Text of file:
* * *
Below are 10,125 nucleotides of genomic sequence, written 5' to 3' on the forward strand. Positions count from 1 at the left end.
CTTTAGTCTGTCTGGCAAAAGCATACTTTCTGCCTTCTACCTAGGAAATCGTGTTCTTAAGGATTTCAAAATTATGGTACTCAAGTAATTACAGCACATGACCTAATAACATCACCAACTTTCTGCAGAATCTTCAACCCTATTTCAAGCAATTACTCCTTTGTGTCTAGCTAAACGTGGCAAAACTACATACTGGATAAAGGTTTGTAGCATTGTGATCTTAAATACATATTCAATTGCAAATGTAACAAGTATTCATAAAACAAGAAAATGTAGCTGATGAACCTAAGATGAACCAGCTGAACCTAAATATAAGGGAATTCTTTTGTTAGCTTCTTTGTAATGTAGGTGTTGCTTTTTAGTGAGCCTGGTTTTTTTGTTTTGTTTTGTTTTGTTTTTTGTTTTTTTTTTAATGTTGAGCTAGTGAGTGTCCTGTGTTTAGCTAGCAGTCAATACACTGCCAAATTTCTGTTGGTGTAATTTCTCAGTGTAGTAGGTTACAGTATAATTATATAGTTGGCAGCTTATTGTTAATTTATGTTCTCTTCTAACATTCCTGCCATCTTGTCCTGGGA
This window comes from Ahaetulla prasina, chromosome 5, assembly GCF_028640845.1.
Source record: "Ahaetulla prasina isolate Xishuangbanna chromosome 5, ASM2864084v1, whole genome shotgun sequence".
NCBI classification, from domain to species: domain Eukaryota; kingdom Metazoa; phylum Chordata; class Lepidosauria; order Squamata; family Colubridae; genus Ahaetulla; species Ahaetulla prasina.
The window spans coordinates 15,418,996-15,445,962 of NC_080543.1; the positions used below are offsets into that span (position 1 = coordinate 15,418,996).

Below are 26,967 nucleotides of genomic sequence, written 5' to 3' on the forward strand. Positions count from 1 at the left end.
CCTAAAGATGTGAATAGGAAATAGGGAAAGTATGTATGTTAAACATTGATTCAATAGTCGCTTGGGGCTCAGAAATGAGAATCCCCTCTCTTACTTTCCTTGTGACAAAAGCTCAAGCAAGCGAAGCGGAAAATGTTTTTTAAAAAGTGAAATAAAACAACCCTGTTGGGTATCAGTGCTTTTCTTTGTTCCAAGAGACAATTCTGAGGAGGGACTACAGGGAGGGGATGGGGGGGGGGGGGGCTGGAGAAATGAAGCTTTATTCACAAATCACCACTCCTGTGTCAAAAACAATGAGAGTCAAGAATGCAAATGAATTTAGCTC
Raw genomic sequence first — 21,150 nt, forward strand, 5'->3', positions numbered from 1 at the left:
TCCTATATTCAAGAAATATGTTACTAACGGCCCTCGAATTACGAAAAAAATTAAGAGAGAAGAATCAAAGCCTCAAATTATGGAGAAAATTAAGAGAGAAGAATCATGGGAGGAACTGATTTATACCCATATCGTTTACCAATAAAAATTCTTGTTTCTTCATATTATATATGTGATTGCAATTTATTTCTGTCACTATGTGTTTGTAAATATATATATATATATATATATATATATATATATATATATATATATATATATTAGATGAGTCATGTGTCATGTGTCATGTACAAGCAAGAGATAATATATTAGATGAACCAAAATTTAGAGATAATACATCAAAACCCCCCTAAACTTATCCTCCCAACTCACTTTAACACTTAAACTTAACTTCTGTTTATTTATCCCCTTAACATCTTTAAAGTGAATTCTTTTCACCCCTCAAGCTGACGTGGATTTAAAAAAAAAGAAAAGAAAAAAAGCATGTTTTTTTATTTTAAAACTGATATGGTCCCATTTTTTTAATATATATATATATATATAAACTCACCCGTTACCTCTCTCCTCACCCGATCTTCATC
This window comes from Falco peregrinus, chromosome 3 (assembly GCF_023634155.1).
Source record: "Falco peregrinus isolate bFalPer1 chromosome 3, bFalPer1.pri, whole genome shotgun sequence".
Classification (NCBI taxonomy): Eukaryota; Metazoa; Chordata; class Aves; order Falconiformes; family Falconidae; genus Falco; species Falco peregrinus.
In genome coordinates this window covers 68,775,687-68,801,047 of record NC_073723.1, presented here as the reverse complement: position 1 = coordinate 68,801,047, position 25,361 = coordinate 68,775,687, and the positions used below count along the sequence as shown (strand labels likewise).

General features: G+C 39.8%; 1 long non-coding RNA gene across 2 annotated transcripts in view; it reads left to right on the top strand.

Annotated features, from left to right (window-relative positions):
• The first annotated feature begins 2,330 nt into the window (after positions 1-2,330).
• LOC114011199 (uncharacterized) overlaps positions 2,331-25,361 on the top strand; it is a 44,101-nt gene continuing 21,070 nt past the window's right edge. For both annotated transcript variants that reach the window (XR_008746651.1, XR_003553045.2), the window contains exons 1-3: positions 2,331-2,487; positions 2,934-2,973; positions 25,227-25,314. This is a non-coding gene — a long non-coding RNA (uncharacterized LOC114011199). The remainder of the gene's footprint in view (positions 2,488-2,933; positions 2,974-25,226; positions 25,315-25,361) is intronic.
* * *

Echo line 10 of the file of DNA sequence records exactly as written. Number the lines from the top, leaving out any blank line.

TCCTATATTCAAGAAATATGTTACTAACGGCCCTCGAATTACGAAAAAAATTAAGAGAGAAGAATCAAAGCCTCAAATTATGGAGAAAATTAAGAGAGAAGAATCATGGGAGGAACTGATTTATACCCATATCGTTTACCAATAAAAATTCTTGTTTCTTCATATTATATATGTGATTGCAATTTATTTCTGTCACTATGTGTTTGTAAATATATATATATATATATATATATATATATATATATATATATATATATATATTAGATGAGTCATGTGTCATGTGTCATGTACAAGCAAGAGATAATATATTAGATGAACCAAAATTTAGAGATAATACATCAAAACCCCCCTAAACTTATCCTCCCAACTCACTTTAACACTTAAACTTAACTTCTGTTTATTTATCCCCTTAACATCTTTAAAGTGAATTCTTTTCACCCCTCAAGCTGACGTGGATTTAAAAAAAAAGAAAAGAAAAAAAGCATGTTTTTTTATTTTAAAACTGATATGGTCCCATTTTTTTAATATATATATATATATATAAACTCACCCGTTACCTCTCTCCTCACCCGATCTTCATC